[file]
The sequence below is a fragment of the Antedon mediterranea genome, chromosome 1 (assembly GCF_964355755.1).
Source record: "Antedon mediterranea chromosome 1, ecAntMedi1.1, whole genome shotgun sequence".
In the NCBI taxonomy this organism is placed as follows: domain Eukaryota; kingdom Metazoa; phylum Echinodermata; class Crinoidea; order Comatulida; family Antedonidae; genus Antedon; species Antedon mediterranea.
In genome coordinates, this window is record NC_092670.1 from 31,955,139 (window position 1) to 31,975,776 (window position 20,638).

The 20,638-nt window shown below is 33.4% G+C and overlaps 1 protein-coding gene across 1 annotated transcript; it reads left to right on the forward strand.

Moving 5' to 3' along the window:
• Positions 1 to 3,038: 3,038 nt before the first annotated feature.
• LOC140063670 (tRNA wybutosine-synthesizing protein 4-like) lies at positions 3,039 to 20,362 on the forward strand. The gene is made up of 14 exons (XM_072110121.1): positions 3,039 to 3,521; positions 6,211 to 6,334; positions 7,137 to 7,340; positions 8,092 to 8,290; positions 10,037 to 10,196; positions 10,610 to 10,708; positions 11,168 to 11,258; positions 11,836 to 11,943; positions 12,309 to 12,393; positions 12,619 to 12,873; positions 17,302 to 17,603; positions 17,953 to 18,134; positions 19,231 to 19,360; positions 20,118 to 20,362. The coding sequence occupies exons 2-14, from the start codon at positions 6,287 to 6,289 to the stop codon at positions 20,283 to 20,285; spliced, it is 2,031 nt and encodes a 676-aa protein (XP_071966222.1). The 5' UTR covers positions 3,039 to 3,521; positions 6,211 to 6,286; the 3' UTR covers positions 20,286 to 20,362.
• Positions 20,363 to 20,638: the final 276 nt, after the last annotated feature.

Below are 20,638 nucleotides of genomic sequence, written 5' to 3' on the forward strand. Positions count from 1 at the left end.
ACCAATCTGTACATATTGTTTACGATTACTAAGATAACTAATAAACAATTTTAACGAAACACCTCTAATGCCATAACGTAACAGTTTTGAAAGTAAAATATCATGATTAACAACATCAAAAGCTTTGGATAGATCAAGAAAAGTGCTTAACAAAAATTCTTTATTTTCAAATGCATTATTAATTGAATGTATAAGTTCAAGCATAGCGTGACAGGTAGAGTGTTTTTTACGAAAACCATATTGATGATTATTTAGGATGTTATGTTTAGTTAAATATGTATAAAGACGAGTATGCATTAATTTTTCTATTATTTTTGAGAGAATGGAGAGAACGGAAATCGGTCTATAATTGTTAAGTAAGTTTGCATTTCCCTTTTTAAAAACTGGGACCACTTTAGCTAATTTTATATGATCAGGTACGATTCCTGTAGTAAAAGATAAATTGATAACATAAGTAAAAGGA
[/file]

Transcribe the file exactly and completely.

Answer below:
The sequence below is a fragment of the Antedon mediterranea genome, chromosome 1 (assembly GCF_964355755.1).
Source record: "Antedon mediterranea chromosome 1, ecAntMedi1.1, whole genome shotgun sequence".
In the NCBI taxonomy this organism is placed as follows: domain Eukaryota; kingdom Metazoa; phylum Echinodermata; class Crinoidea; order Comatulida; family Antedonidae; genus Antedon; species Antedon mediterranea.
In genome coordinates, this window is record NC_092670.1 from 31,955,139 (window position 1) to 31,975,776 (window position 20,638).

The 20,638-nt window shown below is 33.4% G+C and overlaps 1 protein-coding gene across 1 annotated transcript; it reads left to right on the forward strand.

Moving 5' to 3' along the window:
• Positions 1 to 3,038: 3,038 nt before the first annotated feature.
• LOC140063670 (tRNA wybutosine-synthesizing protein 4-like) lies at positions 3,039 to 20,362 on the forward strand. The gene is made up of 14 exons (XM_072110121.1): positions 3,039 to 3,521; positions 6,211 to 6,334; positions 7,137 to 7,340; positions 8,092 to 8,290; positions 10,037 to 10,196; positions 10,610 to 10,708; positions 11,168 to 11,258; positions 11,836 to 11,943; positions 12,309 to 12,393; positions 12,619 to 12,873; positions 17,302 to 17,603; positions 17,953 to 18,134; positions 19,231 to 19,360; positions 20,118 to 20,362. The coding sequence occupies exons 2-14, from the start codon at positions 6,287 to 6,289 to the stop codon at positions 20,283 to 20,285; spliced, it is 2,031 nt and encodes a 676-aa protein (XP_071966222.1). The 5' UTR covers positions 3,039 to 3,521; positions 6,211 to 6,286; the 3' UTR covers positions 20,286 to 20,362.
• Positions 20,363 to 20,638: the final 276 nt, after the last annotated feature.

Below are 20,638 nucleotides of genomic sequence, written 5' to 3' on the forward strand. Positions count from 1 at the left end.
ACCAATCTGTACATATTGTTTACGATTACTAAGATAACTAATAAACAATTTTAACGAAACACCTCTAATGCCATAACGTAACAGTTTTGAAAGTAAAATATCATGATTAACAACATCAAAAGCTTTGGATAGATCAAGAAAAGTGCTTAACAAAAATTCTTTATTTTCAAATGCATTATTAATTGAATGTATAAGTTCAAGCATAGCGTGACAGGTAGAGTGTTTTTTACGAAAACCATATTGATGATTATTTAGGATGTTATGTTTAGTTAAATATGTATAAAGACGAGTATGCATTAATTTTTCTATTATTTTTGAGAGAATGGAGAGAACGGAAATCGGTCTATAATTGTTAAGTAAGTTTGCATTTCCCTTTTTAAAAACTGGGACCACTTTAGCTAATTTTATATGATCAGGTACGATTCCTGTAGTAAAAGATAAATTGATAACATAAGTAAAAGGA